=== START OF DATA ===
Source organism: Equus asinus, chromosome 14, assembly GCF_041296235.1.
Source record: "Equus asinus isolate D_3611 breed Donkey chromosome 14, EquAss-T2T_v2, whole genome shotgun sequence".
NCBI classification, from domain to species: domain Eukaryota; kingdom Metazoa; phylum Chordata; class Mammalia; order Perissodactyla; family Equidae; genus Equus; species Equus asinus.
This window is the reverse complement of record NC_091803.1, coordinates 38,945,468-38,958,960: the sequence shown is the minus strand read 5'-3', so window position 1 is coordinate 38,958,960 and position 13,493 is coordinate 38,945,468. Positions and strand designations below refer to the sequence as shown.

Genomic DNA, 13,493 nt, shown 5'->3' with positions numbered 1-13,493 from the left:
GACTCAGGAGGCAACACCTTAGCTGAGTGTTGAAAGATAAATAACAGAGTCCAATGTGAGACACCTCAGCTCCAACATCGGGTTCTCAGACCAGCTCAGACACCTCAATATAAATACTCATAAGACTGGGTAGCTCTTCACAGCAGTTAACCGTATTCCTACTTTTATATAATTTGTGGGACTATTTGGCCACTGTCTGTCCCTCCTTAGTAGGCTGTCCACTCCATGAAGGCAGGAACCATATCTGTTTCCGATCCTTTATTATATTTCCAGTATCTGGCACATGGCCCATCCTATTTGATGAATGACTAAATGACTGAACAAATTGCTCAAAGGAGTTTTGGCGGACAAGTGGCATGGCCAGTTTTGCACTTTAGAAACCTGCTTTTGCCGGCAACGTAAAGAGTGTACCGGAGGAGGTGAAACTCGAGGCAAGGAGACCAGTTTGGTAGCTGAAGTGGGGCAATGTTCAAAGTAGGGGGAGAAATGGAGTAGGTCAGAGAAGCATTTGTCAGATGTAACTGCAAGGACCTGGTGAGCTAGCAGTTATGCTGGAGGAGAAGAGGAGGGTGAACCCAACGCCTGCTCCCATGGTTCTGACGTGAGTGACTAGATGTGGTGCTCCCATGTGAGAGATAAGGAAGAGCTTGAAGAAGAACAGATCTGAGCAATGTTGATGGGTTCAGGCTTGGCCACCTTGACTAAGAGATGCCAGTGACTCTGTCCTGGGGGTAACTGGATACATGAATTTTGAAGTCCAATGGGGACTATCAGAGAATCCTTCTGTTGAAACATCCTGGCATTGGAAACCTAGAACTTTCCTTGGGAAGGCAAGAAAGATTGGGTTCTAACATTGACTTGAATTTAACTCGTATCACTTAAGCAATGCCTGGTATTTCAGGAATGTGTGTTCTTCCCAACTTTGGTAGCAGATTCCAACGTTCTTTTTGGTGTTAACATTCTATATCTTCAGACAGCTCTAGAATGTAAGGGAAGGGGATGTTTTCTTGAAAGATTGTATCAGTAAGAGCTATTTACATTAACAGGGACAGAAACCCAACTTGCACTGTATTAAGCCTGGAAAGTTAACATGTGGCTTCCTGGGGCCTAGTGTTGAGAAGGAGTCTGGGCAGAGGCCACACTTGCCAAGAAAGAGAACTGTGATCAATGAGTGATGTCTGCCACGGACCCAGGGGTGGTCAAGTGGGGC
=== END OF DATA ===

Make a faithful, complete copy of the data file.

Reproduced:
Source organism: Equus asinus, chromosome 14, assembly GCF_041296235.1.
Source record: "Equus asinus isolate D_3611 breed Donkey chromosome 14, EquAss-T2T_v2, whole genome shotgun sequence".
NCBI classification, from domain to species: domain Eukaryota; kingdom Metazoa; phylum Chordata; class Mammalia; order Perissodactyla; family Equidae; genus Equus; species Equus asinus.
This window is the reverse complement of record NC_091803.1, coordinates 38,945,468-38,958,960: the sequence shown is the minus strand read 5'-3', so window position 1 is coordinate 38,958,960 and position 13,493 is coordinate 38,945,468. Positions and strand designations below refer to the sequence as shown.

Genomic DNA, 13,493 nt, shown 5'->3' with positions numbered 1-13,493 from the left:
GACTCAGGAGGCAACACCTTAGCTGAGTGTTGAAAGATAAATAACAGAGTCCAATGTGAGACACCTCAGCTCCAACATCGGGTTCTCAGACCAGCTCAGACACCTCAATATAAATACTCATAAGACTGGGTAGCTCTTCACAGCAGTTAACCGTATTCCTACTTTTATATAATTTGTGGGACTATTTGGCCACTGTCTGTCCCTCCTTAGTAGGCTGTCCACTCCATGAAGGCAGGAACCATATCTGTTTCCGATCCTTTATTATATTTCCAGTATCTGGCACATGGCCCATCCTATTTGATGAATGACTAAATGACTGAACAAATTGCTCAAAGGAGTTTTGGCGGACAAGTGGCATGGCCAGTTTTGCACTTTAGAAACCTGCTTTTGCCGGCAACGTAAAGAGTGTACCGGAGGAGGTGAAACTCGAGGCAAGGAGACCAGTTTGGTAGCTGAAGTGGGGCAATGTTCAAAGTAGGGGGAGAAATGGAGTAGGTCAGAGAAGCATTTGTCAGATGTAACTGCAAGGACCTGGTGAGCTAGCAGTTATGCTGGAGGAGAAGAGGAGGGTGAACCCAACGCCTGCTCCCATGGTTCTGACGTGAGTGACTAGATGTGGTGCTCCCATGTGAGAGATAAGGAAGAGCTTGAAGAAGAACAGATCTGAGCAATGTTGATGGGTTCAGGCTTGGCCACCTTGACTAAGAGATGCCAGTGACTCTGTCCTGGGGGTAACTGGATACATGAATTTTGAAGTCCAATGGGGACTATCAGAGAATCCTTCTGTTGAAACATCCTGGCATTGGAAACCTAGAACTTTCCTTGGGAAGGCAAGAAAGATTGGGTTCTAACATTGACTTGAATTTAACTCGTATCACTTAAGCAATGCCTGGTATTTCAGGAATGTGTGTTCTTCCCAACTTTGGTAGCAGATTCCAACGTTCTTTTTGGTGTTAACATTCTATATCTTCAGACAGCTCTAGAATGTAAGGGAAGGGGATGTTTTCTTGAAAGATTGTATCAGTAAGAGCTATTTACATTAACAGGGACAGAAACCCAACTTGCACTGTATTAAGCCTGGAAAGTTAACATGTGGCTTCCTGGGGCCTAGTGTTGAGAAGGAGTCTGGGCAGAGGCCACACTTGCCAAGAAAGAGAACTGTGATCAATGAGTGATGTCTGCCACGGACCCAGGGGTGGTCAAGTGGGGC